Tuesday, September 29, 2015

Bent's Old Fort: 2015 Fur Trade Symposium

This past Saturday, we went out to Bent's Old Fort for the last day of the 2015 Fur Trade Symposium.

Some of the finest and most knowledgeable living history interpreters for the period were invited to attend. The time period was around 1842, when the fur trade was moving away from beaver, to buffalo.

We got some pretty good shots of some of them:






with more over on WritingPlaces.com:


Wednesday, September 9, 2015

Mueller State Park ...

Here are some shots of Mueller State Park. Though we have hiked other trails in the area, and have passed by Mueller many times, this was the first time we actually spent time in the park.

It's really quite nice, nicely maintained and laid out with a seemingly endlessly entwined network of trails.

Here are some shots:










Florissant ...

We went up to the Divide area for the Labor Day holiday.

We hiked in Florissant Fossil Beds National Monument on one day. Though most of the wildflowers have gone to seed this late in the season, there was a surprising number of 'em still in a photogenic state.


Indian Paintbrush


Colorado Aster


Leece and Steve-O on the Hornbeck trail


And us, of course


Leece and Steve-O try to identify these flowers near the fork to the Hornbeck Homestead



Wednesday, July 15, 2015

Prowers Bridge

We stopped at the Prowers Bridge, a series of truss spans over the Arkansas River in eastern Bent County.

The bridge was constructed around 1902. It has three camelback trusses, two Pratt through-trusses, and one Pratt pony truss.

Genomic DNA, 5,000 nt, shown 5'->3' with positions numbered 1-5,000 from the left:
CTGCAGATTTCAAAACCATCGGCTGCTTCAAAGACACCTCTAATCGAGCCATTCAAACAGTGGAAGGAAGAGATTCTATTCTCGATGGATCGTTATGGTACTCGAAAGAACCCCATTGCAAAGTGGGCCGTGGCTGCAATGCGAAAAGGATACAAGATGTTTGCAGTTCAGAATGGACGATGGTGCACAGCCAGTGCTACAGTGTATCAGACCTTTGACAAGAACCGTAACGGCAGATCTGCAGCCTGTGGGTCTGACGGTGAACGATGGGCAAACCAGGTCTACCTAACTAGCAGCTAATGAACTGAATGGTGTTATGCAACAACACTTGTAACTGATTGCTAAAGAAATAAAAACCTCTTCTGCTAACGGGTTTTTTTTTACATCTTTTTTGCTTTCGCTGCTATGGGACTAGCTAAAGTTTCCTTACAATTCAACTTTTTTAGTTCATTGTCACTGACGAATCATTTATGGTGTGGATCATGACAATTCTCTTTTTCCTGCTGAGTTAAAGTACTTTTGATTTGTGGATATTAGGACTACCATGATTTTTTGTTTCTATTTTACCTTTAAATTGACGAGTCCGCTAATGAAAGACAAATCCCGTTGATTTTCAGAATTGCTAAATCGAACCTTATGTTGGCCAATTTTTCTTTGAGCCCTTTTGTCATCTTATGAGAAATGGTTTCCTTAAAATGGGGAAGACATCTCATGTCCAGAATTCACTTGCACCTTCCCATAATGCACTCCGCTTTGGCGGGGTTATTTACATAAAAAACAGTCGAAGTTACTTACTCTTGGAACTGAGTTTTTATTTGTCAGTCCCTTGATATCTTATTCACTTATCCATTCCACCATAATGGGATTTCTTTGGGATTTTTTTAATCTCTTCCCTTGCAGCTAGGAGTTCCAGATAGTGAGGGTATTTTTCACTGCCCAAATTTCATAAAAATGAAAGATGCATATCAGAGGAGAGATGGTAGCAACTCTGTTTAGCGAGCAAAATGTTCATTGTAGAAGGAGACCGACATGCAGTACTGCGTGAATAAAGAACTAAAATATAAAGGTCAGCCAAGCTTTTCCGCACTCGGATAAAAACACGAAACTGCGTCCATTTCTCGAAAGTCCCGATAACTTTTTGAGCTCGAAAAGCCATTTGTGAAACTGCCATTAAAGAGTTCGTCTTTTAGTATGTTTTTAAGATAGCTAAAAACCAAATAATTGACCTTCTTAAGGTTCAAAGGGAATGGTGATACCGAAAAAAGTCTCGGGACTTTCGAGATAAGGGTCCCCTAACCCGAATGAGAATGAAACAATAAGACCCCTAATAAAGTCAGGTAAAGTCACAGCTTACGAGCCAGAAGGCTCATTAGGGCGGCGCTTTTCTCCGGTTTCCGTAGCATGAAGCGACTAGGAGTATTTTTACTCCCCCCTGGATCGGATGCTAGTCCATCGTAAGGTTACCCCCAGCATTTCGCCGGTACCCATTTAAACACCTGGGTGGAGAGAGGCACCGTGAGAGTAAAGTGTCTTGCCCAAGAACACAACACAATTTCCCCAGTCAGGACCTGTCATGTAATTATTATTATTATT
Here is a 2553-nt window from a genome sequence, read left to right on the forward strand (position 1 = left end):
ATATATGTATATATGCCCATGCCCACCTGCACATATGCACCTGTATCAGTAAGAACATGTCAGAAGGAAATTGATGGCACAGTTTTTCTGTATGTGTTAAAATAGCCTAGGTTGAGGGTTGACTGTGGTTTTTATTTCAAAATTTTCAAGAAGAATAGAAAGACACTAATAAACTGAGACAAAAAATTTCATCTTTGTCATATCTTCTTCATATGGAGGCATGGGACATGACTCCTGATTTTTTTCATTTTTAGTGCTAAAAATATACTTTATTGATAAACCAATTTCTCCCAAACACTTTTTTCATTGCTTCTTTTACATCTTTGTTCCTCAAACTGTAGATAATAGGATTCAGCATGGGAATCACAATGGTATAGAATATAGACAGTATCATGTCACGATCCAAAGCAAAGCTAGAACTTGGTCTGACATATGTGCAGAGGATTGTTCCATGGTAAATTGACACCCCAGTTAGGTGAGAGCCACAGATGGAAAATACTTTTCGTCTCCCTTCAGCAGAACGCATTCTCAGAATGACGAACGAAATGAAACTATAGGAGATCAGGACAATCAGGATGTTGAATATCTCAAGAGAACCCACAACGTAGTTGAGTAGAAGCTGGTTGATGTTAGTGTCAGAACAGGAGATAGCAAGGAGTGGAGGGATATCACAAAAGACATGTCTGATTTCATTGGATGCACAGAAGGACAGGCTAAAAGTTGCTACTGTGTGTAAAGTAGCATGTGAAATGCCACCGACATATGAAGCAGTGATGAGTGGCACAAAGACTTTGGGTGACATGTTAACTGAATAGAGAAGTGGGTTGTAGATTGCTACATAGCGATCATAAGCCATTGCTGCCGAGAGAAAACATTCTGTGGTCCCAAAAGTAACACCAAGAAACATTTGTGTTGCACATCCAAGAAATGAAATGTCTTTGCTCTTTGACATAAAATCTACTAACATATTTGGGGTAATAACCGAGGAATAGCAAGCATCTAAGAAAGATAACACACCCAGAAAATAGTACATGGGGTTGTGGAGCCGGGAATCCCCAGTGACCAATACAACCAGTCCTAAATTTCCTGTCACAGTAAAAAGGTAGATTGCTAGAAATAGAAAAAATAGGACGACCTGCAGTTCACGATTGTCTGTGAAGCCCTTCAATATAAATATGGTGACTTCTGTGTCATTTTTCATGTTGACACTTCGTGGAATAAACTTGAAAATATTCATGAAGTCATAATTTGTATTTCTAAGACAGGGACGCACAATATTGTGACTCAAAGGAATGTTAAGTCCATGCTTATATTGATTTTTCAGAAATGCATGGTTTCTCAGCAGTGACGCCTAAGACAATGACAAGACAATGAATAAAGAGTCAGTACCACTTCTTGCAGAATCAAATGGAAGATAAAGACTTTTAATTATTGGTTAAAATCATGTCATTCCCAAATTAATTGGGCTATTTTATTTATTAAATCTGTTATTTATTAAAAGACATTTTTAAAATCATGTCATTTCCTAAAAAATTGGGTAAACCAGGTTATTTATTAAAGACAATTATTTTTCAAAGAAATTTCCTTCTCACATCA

This reference, Bridge Basics,describes those trusses in detail.

The bridge has been closed to traffic for years. There is a new bridge a few yards to the west of it. Take either CR 34 or CR 35 south from US 50 to CR JJ, then either right or left, depending on which road you took from US 50, to CR 34.5. You can see the bridge from either intersection with JJ.

Here are some photos, taken during our road trip of July 11:










Sunday, June 28, 2015

High Plains Summer: Lincoln County, Colorado

This weekend, we went up to DIA to pick up SteveO, who was returning from his visit with grandfolks in Phoenix.

On the way back, we stopped off I-70's exit 348 (CO 134) for some photos of the high plains. Lincoln County is usually lushly green in comparison to southeastern Colorado, even with all the rain we've received in the southeast. As you can see from the photos below, it is.


CO 134, looking southwest toward Pikes Peak, some 80 miles distant. The haze is blocking the view of the mountain, which is often sharply detailed despite the distance.



Leece setting up for some photos.



Bull thistle.



Leece shoots the thistles.



Amber waves of grain, off CO 71, south of Limon.


South Rush Creek, from Lincoln County Road 2d.



Lincoln County Road 2d, looking to the east.


Crested Prickly Poppy, off CR 2d.

Wednesday, June 24, 2015

British Cemetery, Ocracoke Island

There is a British cemetery in the village of Ocracoke. It's off the main road, but it's easy enough to find.

Here are some photos: